This is the best roast chicken I’ve ever made. The three essentials for a good roast chicken recipe include crispy skin and perfectly cooked breasts and thighs. It’s usually difficult to achieve all three at the same time because the thighs usually take longer to cook. Using a cast iron skillet and starting the roasting at a very high temperature help to achieve all three. Cast iron gets very hot and distributes heat evenly so the part of the chicken (the thighs) that is touching the pan cooks more quickly than the part thats not touching the pan directly (the breasts) which is what you want so that they are done cooking at about the same time.
I let the chicken come to room temperature before I seasoned the skin with salt, pepper, smoked paprika and butter. Putting the chicken in the oven when it’s already at room temperature will help it cook more evenly. If you have time, you can also leave it uncovered in the refrigerator for a day which will help dry out the skin and make it even more crispy when you roast it. It’s not necessary for a weeknight dinner situation but it’s something that’s good to remember once Thanksgiving comes around when you’re roasting a turkey.
To make this a one-pot meal, I like to add potatoes, onions, carrots and celery to the pan. They’ll cook in about the same time as the chicken and also absorb the butter, seasoning and chicken juices. Having just one pan to wash doesn’t hurt.
Chili is a great one-pot meal. It’s a great way to feed a crowd. It’s also a great dish to make on Sunday and eat through the week. During the hurricane we had here in the Northeast, I cooked a lot. Chili was a great dinner on the nights we had to walk to and from work that week when we needed nourishment from the long walks and bitter cold.
The weather here in New York has turned from pleasantly brisk to frigid; requiring ear muffs and gloves rather than just making sure you’re wearing your flats and not your flip-flops. It’s nice to come home to a warm and spicy meal that can be heated up in the microwave.
I like to add lots of toppings when I make chili. My favorites are cheddar, sour cream, cilantro and tortilla chips or cornbread.
I love garlic. When roasted, the flavor becomes mild and creamy and less harsh than when it’s raw. This recipes really highlights the buttery quality of the garlic and makes it a great dish served with some crusty bread.
This is a classic recipe that many, many cooks have made their own. This is my version. I use the thighs and legs because they have more flavor than the breast and also because they cook more evenly than if I were using white and dark meat. I also find it tastier than roasting a whole chicken because it absorbs the flavor of the sauce while it’s cooking. While the classic recipe calls for 40 cloves of garlic (obviously!), I usually try to use as many as I can stand to peel. Here is a great video from Saveur for “How to Peel a Head of Garlic in Less Than 10 Seconds.”
Posted in Meat
Tagged chicken, garlic
This is a really simple meal that takes about the time to prepare as it does for the water to boil. It’s also extremely satisfying and comforting. The only thing that takes time is the caramelized onions but you can prepare those days in advance. I happened to have some leftover from another meal and threw them in at the last minute. You could easily omit them and still have a delicious dinner. I like to use whole wheat spaghetti because it’s a little heartier and because it’s so thin, it doesn’t taste gummy or chewy like some other whole wheat pastas. The sauce basically consists of pasta water, cheese and a minimal amount of cream. The key to making the sauce is to add some of the pasta water to the pan. As the pasta cooks, it releases starch which you’ll want to bind your sauce.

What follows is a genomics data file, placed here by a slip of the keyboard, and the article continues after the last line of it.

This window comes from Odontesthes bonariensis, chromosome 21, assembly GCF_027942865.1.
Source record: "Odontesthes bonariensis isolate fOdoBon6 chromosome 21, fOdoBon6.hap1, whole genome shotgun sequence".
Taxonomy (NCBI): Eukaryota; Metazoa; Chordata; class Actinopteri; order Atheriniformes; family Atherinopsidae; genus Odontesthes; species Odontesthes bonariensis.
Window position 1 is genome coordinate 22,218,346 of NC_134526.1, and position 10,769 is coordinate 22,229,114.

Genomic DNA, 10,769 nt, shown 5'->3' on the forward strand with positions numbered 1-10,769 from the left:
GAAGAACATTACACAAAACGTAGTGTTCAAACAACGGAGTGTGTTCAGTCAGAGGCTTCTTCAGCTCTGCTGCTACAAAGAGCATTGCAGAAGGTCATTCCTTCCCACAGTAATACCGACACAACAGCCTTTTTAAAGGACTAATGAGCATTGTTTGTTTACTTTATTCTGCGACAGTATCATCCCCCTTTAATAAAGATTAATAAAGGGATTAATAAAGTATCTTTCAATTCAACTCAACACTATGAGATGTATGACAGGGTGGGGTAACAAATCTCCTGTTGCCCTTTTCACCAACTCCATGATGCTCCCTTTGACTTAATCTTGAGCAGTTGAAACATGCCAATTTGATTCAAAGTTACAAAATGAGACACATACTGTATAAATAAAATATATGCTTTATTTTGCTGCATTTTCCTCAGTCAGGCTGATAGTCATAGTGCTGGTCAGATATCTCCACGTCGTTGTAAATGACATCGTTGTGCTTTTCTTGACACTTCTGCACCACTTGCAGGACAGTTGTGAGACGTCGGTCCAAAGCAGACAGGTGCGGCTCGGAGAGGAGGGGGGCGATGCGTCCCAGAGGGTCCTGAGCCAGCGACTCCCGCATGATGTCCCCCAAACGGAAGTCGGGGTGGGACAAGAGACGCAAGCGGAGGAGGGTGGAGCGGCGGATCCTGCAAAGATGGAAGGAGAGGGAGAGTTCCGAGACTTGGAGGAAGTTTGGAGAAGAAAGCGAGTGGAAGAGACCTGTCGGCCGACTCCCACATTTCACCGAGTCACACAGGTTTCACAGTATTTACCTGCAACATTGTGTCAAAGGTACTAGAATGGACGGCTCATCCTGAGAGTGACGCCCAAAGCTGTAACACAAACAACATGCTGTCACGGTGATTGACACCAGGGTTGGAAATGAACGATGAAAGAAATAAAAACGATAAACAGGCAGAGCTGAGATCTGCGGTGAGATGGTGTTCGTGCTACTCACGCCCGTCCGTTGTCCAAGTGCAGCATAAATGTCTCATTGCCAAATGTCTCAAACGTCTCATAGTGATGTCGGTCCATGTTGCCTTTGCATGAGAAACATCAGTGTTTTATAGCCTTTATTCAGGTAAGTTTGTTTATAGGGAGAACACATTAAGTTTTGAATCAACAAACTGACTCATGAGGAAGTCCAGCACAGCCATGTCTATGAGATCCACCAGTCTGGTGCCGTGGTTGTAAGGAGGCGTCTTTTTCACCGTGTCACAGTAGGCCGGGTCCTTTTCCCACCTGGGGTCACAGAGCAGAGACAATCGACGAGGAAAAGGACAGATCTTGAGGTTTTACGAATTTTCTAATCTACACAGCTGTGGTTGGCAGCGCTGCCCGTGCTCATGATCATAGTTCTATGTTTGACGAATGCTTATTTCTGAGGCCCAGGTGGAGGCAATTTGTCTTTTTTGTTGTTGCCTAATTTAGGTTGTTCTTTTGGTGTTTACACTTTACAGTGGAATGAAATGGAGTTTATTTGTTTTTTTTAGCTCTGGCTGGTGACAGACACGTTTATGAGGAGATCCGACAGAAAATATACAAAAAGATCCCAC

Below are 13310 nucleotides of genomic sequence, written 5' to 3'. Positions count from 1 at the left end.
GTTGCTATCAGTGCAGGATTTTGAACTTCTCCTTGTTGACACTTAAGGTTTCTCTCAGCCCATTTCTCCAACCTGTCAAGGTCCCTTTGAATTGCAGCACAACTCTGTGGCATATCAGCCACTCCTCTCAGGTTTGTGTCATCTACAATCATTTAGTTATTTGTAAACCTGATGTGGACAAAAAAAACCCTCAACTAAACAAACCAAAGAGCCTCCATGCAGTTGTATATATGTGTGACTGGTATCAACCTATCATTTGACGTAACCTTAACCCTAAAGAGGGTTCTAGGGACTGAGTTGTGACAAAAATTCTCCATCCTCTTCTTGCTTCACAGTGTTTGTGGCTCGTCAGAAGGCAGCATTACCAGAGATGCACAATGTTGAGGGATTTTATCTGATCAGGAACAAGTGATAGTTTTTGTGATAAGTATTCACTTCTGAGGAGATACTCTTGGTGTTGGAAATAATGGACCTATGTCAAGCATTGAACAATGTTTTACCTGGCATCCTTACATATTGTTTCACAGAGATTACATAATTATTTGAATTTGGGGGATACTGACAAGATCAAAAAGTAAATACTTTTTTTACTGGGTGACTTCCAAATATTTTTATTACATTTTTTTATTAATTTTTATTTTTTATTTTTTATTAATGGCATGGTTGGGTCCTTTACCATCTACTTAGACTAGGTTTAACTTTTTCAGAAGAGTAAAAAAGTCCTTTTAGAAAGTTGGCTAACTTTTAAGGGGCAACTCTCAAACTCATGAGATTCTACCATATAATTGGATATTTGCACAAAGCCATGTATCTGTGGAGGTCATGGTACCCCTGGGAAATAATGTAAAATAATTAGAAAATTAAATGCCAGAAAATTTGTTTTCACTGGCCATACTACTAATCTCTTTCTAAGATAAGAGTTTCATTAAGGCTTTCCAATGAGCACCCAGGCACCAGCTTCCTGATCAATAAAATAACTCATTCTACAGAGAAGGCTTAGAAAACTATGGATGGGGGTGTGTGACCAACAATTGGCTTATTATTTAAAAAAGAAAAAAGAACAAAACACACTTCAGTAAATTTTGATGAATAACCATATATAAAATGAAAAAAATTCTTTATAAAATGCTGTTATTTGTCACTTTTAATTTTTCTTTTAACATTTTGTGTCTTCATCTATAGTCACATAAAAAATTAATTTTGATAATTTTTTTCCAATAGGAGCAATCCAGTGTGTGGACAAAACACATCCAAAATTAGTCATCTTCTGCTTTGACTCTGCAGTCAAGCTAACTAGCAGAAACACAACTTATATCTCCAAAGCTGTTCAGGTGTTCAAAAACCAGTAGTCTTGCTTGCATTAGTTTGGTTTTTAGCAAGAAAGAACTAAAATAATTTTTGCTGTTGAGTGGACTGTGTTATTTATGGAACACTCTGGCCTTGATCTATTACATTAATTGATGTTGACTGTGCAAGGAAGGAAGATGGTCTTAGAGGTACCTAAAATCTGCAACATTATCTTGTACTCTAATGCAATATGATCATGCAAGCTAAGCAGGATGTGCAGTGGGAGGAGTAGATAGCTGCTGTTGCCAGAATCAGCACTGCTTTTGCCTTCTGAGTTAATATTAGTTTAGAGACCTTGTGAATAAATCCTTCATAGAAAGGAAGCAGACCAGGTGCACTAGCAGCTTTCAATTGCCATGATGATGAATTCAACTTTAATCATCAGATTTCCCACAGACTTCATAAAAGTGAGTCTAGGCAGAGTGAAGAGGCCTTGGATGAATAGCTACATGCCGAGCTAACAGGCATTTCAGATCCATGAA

Braising is a long, slow cooking technique, perfect for a cold winter day when you don’t mind having the oven on for a couple hours to warm up your kitchen. It’s also a great way to make a sauce without having to go to a lot of extra effort. For this recipe, I used rabbit but it could easily be substituted with chicken or something more readily available at the grocery store. I served it with a bulgar/lentil salad and some mushrooms. A perfect winter dish.
I went to my parents house for Christmas and while I was there, I made brussels sprouts for dinner one night. They were all skeptical, thinking they would be bitter and tough but thankfully they all changed their minds with this recipe. Brussels sprouts are delicious and when cooked properly, are soft and tender. The key is to cut them in half, place them face down in the pan with oil to caramelize the centers. If they’re not fully cooked by the time the centers are caramelized, you can finish them in the oven until they’re soft.
Every few weeks, some friends and I get together for small dinner parties where we each made a dish. The quality of food is pretty great and I’m always eager to impress. On the menu this night were empanadas, scallops, pork belly and lamb. I can take credit for only the lamb, but they were all pretty exceptional. Click below for the recipe for my lamb dish.
Flambe-ing the scallops by adding alcohol. The alcohol cooks off, creating some flames, but still adds flavor.
Sauteed Zucchini and Eggplant. I used the vegetables that I still had from apple picking the week before and the contrast in colors looked really nice on the plate.
Seared scallops after the flambe process.
These toasted pistachios were the garnish for the lamb dish.
Final plate for the pork belly dish with heirloom beans, brussel sprouts and compressed apples.
Final plate for the scallop dish with brussel sprouts, crispy proscuitto and hazelnuts.